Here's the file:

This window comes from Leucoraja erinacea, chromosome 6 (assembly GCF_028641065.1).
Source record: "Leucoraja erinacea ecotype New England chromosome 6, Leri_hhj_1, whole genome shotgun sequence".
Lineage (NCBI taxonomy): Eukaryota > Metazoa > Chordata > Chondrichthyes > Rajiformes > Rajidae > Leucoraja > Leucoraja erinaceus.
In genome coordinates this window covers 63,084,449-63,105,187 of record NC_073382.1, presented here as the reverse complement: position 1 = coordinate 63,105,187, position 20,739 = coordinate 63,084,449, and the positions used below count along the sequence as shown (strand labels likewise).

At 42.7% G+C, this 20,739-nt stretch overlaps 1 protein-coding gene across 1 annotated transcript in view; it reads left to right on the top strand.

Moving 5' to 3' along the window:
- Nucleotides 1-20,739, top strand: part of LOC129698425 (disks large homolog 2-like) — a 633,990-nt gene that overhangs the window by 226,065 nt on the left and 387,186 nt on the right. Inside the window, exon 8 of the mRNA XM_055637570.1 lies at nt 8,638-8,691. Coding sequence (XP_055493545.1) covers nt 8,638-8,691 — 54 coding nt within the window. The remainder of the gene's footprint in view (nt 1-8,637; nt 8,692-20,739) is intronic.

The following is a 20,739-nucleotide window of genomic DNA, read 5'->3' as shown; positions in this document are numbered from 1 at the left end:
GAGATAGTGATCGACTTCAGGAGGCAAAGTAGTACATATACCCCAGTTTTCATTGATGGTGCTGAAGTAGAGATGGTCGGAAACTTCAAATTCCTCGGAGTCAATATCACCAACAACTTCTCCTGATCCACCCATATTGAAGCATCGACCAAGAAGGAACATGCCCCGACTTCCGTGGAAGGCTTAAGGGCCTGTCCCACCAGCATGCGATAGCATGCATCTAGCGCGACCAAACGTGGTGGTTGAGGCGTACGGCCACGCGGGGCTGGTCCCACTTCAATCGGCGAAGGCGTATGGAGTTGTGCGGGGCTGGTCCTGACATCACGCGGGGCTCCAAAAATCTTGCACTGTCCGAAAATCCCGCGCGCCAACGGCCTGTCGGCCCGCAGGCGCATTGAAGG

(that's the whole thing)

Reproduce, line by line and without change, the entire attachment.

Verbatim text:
This window comes from Leucoraja erinacea, chromosome 6 (assembly GCF_028641065.1).
Source record: "Leucoraja erinacea ecotype New England chromosome 6, Leri_hhj_1, whole genome shotgun sequence".
Lineage (NCBI taxonomy): Eukaryota > Metazoa > Chordata > Chondrichthyes > Rajiformes > Rajidae > Leucoraja > Leucoraja erinaceus.
In genome coordinates this window covers 63,084,449-63,105,187 of record NC_073382.1, presented here as the reverse complement: position 1 = coordinate 63,105,187, position 20,739 = coordinate 63,084,449, and the positions used below count along the sequence as shown (strand labels likewise).

At 42.7% G+C, this 20,739-nt stretch overlaps 1 protein-coding gene across 1 annotated transcript in view; it reads left to right on the top strand.

Moving 5' to 3' along the window:
- Nucleotides 1-20,739, top strand: part of LOC129698425 (disks large homolog 2-like) — a 633,990-nt gene that overhangs the window by 226,065 nt on the left and 387,186 nt on the right. Inside the window, exon 8 of the mRNA XM_055637570.1 lies at nt 8,638-8,691. Coding sequence (XP_055493545.1) covers nt 8,638-8,691 — 54 coding nt within the window. The remainder of the gene's footprint in view (nt 1-8,637; nt 8,692-20,739) is intronic.

The following is a 20,739-nucleotide window of genomic DNA, read 5'->3' as shown; positions in this document are numbered from 1 at the left end:
GAGATAGTGATCGACTTCAGGAGGCAAAGTAGTACATATACCCCAGTTTTCATTGATGGTGCTGAAGTAGAGATGGTCGGAAACTTCAAATTCCTCGGAGTCAATATCACCAACAACTTCTCCTGATCCACCCATATTGAAGCATCGACCAAGAAGGAACATGCCCCGACTTCCGTGGAAGGCTTAAGGGCCTGTCCCACCAGCATGCGATAGCATGCATCTAGCGCGACCAAACGTGGTGGTTGAGGCGTACGGCCACGCGGGGCTGGTCCCACTTCAATCGGCGAAGGCGTATGGAGTTGTGCGGGGCTGGTCCTGACATCACGCGGGGCTCCAAAAATCTTGCACTGTCCGAAAATCCCGCGCGCCAACGGCCTGTCGGCCCGCAGGCGCATTGAAGG